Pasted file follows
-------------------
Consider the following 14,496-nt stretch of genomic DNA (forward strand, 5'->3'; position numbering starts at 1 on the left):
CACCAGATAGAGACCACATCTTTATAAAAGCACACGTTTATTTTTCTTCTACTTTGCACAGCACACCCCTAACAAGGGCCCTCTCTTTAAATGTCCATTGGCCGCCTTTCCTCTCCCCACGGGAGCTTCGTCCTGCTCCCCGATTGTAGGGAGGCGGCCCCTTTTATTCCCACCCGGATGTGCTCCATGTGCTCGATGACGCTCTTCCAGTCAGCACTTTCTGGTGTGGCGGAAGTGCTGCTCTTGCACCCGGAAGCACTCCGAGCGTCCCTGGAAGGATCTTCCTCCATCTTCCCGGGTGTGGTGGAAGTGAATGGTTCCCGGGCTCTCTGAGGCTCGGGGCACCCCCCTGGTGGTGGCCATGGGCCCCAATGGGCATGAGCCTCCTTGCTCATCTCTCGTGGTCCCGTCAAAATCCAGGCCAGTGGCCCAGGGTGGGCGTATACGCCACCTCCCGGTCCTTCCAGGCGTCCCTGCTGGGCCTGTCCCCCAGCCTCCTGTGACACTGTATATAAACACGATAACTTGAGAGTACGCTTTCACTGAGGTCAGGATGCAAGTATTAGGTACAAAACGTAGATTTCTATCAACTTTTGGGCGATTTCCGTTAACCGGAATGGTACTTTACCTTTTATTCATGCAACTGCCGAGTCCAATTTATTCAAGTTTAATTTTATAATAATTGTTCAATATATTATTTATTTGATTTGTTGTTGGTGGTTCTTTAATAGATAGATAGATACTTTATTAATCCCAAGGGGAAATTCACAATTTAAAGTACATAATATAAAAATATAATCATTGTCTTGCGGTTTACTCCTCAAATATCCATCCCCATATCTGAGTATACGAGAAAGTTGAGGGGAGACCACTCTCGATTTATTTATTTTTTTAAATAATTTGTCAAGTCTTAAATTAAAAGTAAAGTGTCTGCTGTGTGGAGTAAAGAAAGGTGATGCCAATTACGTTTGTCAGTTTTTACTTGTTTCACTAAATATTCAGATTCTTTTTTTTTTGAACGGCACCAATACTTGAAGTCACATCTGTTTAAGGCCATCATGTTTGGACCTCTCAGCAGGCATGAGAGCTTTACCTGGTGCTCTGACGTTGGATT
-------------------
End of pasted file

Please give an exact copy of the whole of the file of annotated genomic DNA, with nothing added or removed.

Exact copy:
Consider the following 14,496-nt stretch of genomic DNA (forward strand, 5'->3'; position numbering starts at 1 on the left):
CACCAGATAGAGACCACATCTTTATAAAAGCACACGTTTATTTTTCTTCTACTTTGCACAGCACACCCCTAACAAGGGCCCTCTCTTTAAATGTCCATTGGCCGCCTTTCCTCTCCCCACGGGAGCTTCGTCCTGCTCCCCGATTGTAGGGAGGCGGCCCCTTTTATTCCCACCCGGATGTGCTCCATGTGCTCGATGACGCTCTTCCAGTCAGCACTTTCTGGTGTGGCGGAAGTGCTGCTCTTGCACCCGGAAGCACTCCGAGCGTCCCTGGAAGGATCTTCCTCCATCTTCCCGGGTGTGGTGGAAGTGAATGGTTCCCGGGCTCTCTGAGGCTCGGGGCACCCCCCTGGTGGTGGCCATGGGCCCCAATGGGCATGAGCCTCCTTGCTCATCTCTCGTGGTCCCGTCAAAATCCAGGCCAGTGGCCCAGGGTGGGCGTATACGCCACCTCCCGGTCCTTCCAGGCGTCCCTGCTGGGCCTGTCCCCCAGCCTCCTGTGACACTGTATATAAACACGATAACTTGAGAGTACGCTTTCACTGAGGTCAGGATGCAAGTATTAGGTACAAAACGTAGATTTCTATCAACTTTTGGGCGATTTCCGTTAACCGGAATGGTACTTTACCTTTTATTCATGCAACTGCCGAGTCCAATTTATTCAAGTTTAATTTTATAATAATTGTTCAATATATTATTTATTTGATTTGTTGTTGGTGGTTCTTTAATAGATAGATAGATACTTTATTAATCCCAAGGGGAAATTCACAATTTAAAGTACATAATATAAAAATATAATCATTGTCTTGCGGTTTACTCCTCAAATATCCATCCCCATATCTGAGTATACGAGAAAGTTGAGGGGAGACCACTCTCGATTTATTTATTTTTTTAAATAATTTGTCAAGTCTTAAATTAAAAGTAAAGTGTCTGCTGTGTGGAGTAAAGAAAGGTGATGCCAATTACGTTTGTCAGTTTTTACTTGTTTCACTAAATATTCAGATTCTTTTTTTTTTGAACGGCACCAATACTTGAAGTCACATCTGTTTAAGGCCATCATGTTTGGACCTCTCAGCAGGCATGAGAGCTTTACCTGGTGCTCTGACGTTGGATT